Fortunately, however, this suggests that the third approach above will actually work! In particular, we might try the following:
// In ArrayUtils // EFFECT: Modifies all the books in the given ArrayList, to capitalize their titles void capitalizeTitles_good(ArrayList<Book> books) {
for (Book b : books) {
b.capitalizeTitle();
}
}
 
// In Book // EFFECT: Capitalizes this book's title void capitalizeTitle() {
this.title = this.title.toUpperCase();
}

Do Now!

Confirm that this approach works, by drawing the object diagram for the test above (suitably modified to call capitalizeTitles_good), and work through where the changes occur.

As a bonus: we now have a separate capitalizeTitle method on individual books, which is both of general utility and easy to test.

The moral of this example is a subtle but important lesson in the differences between references and variables: when we “pass a variable to a method”, we actually do no such thing at all! Instead, we pass the value of that variable to the method, and that value just might be a reference to an object. If so, inside the method we bind that reference to the parameter of the method, and obtain an alias to the original object, completely independent of the reference that was in the original variable.

23.3 Adding and removing items from lists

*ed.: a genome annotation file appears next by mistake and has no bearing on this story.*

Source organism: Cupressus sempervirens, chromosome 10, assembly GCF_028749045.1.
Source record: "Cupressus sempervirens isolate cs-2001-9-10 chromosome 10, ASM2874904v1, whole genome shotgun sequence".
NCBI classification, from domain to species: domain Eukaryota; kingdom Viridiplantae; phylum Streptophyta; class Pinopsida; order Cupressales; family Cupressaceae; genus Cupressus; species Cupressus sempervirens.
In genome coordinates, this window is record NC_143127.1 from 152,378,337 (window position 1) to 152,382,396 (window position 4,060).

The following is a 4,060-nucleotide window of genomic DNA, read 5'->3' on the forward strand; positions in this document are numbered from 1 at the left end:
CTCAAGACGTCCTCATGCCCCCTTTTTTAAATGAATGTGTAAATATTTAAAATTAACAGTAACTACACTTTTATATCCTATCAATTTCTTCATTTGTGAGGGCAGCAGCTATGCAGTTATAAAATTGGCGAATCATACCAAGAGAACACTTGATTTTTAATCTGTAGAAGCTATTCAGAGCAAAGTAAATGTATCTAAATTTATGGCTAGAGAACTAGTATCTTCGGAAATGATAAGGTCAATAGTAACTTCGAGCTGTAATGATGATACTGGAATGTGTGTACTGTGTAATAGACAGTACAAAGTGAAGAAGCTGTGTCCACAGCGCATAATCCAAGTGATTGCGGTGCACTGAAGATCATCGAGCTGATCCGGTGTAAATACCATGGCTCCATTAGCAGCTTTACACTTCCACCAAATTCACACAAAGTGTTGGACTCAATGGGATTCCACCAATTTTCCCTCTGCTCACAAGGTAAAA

Above we claimed that trying to remove an item from an ArrayList and add a new one, while iterating over that list, is a dangerous idea. We’ll see in Lecture 25: Iterator and Iterable exactly why it’s so fraught, but the intuition should be clear enough. However it is that for-each loops work “under the hood”, they clearly must be keeping track of which element in the list is the current one. If we remove that element from the list, what should the “next” element be? Worse yet, if we add a new element into the list, should we ignore it (because it wasn’t there when we began the loop), or iterate over it (because it’s “ahead” of the current point of the iteration)? In general it is an error to modify the contents of an ArrayList (by adding or removing items) while concurrently iterating over them via a for-each loop: Java will throw a ConcurrentModificationException.